• 3 cups all purpose flour
  • 1 tsp baking powder
  • ½ tsp baking soda
  • ½ tsp salt
  • 1 cup full fat buttermilk, or full fat Greek yogurt
  • ¼ cup freshly squeezed lemon juice
  • 1 tsp pure vanilla extract
  • 1 cup (2 sticks) unsalted butter, softened
  • 2 cups granulated sugar
  • 4 eggs, lightly beaten
  • 3 tablespoons lemon zest

Preheat the oven to 350 /f   180 / c

Combine the flour, baking powder, baking soda, and salt n a bowl and whisk until evenly combined.

In another bowl combine the buttermilk or Greek yogurt and the lemon juice and stir until smooth. Then stir in the vanilla and set the bowl aside.

Put the butter in a mixing bowl or the bowl of a stand mixer, and beat on medium speed until the butter is fluffy. Then add the sugar in three additions while continuing to beat until the mixture is light and fluffy.

Then add the eggs in three additions while you beat on medium sped until the mixture is smooth.

Lower the mixer speed to low and begin adding the dry ingredients and the buttermilk or Greek yogurt alternately. Continue until the batter is relatively smooth and evenly mixed. Then mix in the lemon zest until combined.

Spoon the batter into the prepared bunt pan and then gently shake the pan to even out the surface.

Place the cake in the center of the rack and bake for approximately 45 to 50 minutes.,rotating the cake after 25 minutes.

Test by inserting a toothpick or skewer into the center of the cake. If it comes out clean with a few crumbs the cake is done. If the cake requires more time return it to the oven for five minute intervals until it tests done.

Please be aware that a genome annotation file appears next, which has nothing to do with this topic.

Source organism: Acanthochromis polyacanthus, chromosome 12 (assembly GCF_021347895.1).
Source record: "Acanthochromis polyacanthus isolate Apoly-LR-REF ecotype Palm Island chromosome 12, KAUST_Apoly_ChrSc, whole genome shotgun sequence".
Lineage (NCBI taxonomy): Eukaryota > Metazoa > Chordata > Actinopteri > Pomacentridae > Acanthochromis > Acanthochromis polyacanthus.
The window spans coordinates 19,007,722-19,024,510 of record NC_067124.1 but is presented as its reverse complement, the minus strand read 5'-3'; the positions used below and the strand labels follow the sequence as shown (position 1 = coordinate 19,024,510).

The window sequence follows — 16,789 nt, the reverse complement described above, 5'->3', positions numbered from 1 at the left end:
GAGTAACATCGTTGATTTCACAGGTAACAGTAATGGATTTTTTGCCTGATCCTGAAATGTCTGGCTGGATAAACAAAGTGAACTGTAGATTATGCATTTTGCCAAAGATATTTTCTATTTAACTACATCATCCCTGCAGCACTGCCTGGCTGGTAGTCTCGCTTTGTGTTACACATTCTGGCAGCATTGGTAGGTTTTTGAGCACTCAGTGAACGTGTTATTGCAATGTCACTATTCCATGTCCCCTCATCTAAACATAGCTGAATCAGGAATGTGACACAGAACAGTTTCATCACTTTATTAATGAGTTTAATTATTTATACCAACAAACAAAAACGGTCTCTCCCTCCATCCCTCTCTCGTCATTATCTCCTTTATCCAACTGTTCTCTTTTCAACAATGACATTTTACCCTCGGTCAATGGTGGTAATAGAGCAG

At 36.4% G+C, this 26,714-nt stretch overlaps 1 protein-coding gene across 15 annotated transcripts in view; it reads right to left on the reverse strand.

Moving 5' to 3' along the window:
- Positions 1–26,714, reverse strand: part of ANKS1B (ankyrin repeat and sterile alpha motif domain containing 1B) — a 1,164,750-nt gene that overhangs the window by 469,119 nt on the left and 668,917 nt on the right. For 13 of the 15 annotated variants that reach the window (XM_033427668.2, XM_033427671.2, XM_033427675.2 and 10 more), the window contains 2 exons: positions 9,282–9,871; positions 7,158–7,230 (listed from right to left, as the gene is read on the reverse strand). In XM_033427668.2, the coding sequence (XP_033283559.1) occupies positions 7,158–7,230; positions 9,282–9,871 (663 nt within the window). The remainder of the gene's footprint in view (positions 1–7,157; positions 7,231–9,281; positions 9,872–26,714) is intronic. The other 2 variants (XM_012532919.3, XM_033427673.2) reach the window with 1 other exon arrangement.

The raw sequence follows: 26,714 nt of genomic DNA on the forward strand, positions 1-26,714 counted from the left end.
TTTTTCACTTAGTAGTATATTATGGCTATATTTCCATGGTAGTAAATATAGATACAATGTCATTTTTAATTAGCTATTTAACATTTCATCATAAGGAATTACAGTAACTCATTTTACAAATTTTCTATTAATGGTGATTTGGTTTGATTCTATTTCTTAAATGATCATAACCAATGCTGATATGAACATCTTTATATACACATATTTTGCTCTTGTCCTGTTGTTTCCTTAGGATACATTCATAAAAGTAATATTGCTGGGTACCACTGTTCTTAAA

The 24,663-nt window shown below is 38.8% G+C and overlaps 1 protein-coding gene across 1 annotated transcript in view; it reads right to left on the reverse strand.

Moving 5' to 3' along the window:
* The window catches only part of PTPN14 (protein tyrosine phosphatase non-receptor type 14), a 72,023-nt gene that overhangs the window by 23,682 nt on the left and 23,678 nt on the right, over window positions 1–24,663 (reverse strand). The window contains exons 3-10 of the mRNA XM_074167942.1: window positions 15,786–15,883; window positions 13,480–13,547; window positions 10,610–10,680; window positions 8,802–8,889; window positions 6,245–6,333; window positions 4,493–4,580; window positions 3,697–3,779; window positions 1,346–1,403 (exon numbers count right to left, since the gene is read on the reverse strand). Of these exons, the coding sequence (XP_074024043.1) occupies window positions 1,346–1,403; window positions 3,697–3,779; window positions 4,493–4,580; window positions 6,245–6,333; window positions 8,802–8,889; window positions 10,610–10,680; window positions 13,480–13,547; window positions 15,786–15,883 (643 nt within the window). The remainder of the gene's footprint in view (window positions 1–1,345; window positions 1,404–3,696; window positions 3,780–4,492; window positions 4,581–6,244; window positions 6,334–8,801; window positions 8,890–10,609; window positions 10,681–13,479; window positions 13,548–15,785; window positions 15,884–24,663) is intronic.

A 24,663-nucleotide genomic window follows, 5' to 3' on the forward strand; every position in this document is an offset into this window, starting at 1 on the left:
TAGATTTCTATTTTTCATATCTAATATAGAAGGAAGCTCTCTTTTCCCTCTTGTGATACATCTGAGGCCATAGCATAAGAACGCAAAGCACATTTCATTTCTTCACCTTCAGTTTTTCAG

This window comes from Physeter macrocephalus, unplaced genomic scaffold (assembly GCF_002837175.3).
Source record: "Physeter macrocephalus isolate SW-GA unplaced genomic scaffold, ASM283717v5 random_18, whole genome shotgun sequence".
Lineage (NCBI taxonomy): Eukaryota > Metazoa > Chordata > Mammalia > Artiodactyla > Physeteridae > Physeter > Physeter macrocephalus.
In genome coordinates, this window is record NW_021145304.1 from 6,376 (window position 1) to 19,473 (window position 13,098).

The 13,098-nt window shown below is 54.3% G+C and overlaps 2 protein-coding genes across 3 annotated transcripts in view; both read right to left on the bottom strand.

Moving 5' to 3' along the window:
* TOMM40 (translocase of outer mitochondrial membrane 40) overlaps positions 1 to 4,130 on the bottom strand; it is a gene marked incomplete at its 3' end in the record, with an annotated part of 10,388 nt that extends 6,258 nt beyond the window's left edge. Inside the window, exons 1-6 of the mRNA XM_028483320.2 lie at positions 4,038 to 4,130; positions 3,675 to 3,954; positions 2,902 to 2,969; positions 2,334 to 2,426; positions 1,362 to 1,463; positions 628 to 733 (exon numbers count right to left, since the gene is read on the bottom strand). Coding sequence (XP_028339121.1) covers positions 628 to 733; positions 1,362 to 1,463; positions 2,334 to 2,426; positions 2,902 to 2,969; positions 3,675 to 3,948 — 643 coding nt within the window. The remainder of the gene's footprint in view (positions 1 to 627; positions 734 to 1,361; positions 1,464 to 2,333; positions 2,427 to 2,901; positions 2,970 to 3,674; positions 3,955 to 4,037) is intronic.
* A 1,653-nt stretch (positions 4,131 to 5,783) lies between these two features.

Transfer the cake to a rack ans allow the cake to cool for 15 minutes.

Meanwhile you can make the glaze.

For the Glaze:

  • 1 cup confectioners sugar , sifted
  • 1 tablespoon freshly squeezed lemon juice
  • 1 tablespoon whole milk

Put the lemon juice in a small nonreactive bowl and begin stirring in the confectioners sugar. Once the glaze starts to thicken you can add the milk while continuing to stir. Continue stirring while mixing in the remaining sugar until the glaze is smooth. If it seems a little runny put the glaze in the fridge and let it firm up a bit while you unmold the cake.

Once the cake is cool enough to handle, inspect the rim of the cake and remove any excess cake that may have spread over the edges of the cake pan. Then place a plate over the cake and, using both hands,  invert the both together simultaneously . Let the cake settle over the plate for a minute  or two.Then clamp the plate and the cake together using both hands and give it a good downward thrust…or two until you feel the cake release onto the plate.

If the cake does not release, tap the mold with the wooden handle of a knife over the surface of the mold and then repeat the downward thrust. If there is still no release place a steaming hot towel over the mold and repeat the downward thrust once again. Eventually the cake is going to relax and release so remain positive and be patient!

Serving:

Glaze the cake just before serving is ideal, although you may want to refrigerate the cake and the glaze for 15 or 20 minutes so the cake is cool enough to hold the glaze in place.

Take a moment to congratulate yourself and then serve your bundt cake with the satisfaction of being the seasoned baker that you are!